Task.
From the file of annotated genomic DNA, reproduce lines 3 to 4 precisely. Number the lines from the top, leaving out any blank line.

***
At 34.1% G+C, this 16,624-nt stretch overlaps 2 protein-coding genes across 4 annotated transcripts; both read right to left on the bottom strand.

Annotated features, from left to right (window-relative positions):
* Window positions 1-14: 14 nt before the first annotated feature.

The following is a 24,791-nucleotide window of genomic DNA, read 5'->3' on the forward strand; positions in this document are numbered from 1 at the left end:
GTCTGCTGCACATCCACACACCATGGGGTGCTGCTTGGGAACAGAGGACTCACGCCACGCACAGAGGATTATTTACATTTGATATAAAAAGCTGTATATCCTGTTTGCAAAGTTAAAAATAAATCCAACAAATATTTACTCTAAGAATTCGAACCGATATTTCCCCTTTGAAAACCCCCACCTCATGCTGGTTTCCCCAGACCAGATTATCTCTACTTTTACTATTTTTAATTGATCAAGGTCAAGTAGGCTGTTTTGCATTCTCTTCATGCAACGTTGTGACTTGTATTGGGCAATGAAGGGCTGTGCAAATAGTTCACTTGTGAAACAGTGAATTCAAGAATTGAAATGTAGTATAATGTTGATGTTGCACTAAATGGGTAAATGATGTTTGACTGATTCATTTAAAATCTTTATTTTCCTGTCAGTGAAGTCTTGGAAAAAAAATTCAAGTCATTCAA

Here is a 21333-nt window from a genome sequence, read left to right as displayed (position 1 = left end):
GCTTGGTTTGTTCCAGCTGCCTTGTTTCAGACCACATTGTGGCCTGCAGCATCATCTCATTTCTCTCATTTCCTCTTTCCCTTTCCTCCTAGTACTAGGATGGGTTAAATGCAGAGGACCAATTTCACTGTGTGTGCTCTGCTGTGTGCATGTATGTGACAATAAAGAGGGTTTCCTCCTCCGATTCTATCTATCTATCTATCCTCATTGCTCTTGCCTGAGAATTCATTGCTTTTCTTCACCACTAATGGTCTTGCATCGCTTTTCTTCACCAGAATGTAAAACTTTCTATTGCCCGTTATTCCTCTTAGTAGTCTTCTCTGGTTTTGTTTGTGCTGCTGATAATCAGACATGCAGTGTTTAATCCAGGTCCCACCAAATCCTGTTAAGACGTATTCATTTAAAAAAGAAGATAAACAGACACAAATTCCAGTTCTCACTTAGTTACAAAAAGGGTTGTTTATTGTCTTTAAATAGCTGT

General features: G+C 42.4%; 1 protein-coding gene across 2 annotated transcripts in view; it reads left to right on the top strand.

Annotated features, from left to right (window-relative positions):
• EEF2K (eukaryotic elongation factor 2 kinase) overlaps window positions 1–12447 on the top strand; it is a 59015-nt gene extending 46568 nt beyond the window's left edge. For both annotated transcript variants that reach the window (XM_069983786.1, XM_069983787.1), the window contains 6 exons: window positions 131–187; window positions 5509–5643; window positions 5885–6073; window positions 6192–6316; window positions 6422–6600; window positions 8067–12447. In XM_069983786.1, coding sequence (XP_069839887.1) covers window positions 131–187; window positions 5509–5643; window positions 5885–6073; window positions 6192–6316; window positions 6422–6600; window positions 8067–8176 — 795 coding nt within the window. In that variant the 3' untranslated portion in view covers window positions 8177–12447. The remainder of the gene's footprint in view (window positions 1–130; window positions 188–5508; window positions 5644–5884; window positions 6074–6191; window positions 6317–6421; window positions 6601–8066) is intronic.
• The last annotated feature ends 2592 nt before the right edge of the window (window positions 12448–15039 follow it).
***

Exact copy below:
* Window positions 1-14: 14 nt before the first annotated feature.

The following is a 24,791-nucleotide window of genomic DNA, read 5'->3' on the forward strand; positions in this document are numbered from 1 at the left end: